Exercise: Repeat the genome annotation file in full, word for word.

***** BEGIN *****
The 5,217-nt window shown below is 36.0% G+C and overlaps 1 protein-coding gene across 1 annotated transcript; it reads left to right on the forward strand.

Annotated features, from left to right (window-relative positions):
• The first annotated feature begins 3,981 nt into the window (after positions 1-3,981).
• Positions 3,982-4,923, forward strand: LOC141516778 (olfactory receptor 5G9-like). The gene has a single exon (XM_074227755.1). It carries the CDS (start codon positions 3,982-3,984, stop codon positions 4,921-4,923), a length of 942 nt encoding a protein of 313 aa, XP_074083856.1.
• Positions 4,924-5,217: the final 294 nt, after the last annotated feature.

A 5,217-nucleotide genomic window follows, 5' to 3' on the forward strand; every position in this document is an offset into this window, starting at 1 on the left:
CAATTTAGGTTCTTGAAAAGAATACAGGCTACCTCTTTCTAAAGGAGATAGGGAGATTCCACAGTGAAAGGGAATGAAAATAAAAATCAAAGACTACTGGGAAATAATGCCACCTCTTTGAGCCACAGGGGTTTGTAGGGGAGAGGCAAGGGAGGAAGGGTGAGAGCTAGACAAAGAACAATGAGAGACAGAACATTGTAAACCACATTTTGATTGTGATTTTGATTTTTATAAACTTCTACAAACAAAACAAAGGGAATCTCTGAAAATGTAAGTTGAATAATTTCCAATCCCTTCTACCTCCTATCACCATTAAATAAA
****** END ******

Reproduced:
The 5,217-nt window shown below is 36.0% G+C and overlaps 1 protein-coding gene across 1 annotated transcript; it reads left to right on the forward strand.

Annotated features, from left to right (window-relative positions):
• The first annotated feature begins 3,981 nt into the window (after positions 1-3,981).
• Positions 3,982-4,923, forward strand: LOC141516778 (olfactory receptor 5G9-like). The gene has a single exon (XM_074227755.1). It carries the CDS (start codon positions 3,982-3,984, stop codon positions 4,921-4,923), a length of 942 nt encoding a protein of 313 aa, XP_074083856.1.
• Positions 4,924-5,217: the final 294 nt, after the last annotated feature.

A 5,217-nucleotide genomic window follows, 5' to 3' on the forward strand; every position in this document is an offset into this window, starting at 1 on the left:
CAATTTAGGTTCTTGAAAAGAATACAGGCTACCTCTTTCTAAAGGAGATAGGGAGATTCCACAGTGAAAGGGAATGAAAATAAAAATCAAAGACTACTGGGAAATAATGCCACCTCTTTGAGCCACAGGGGTTTGTAGGGGAGAGGCAAGGGAGGAAGGGTGAGAGCTAGACAAAGAACAATGAGAGACAGAACATTGTAAACCACATTTTGATTGTGATTTTGATTTTTATAAACTTCTACAAACAAAACAAAGGGAATCTCTGAAAATGTAAGTTGAATAATTTCCAATCCCTTCTACCTCCTATCACCATTAAATAAA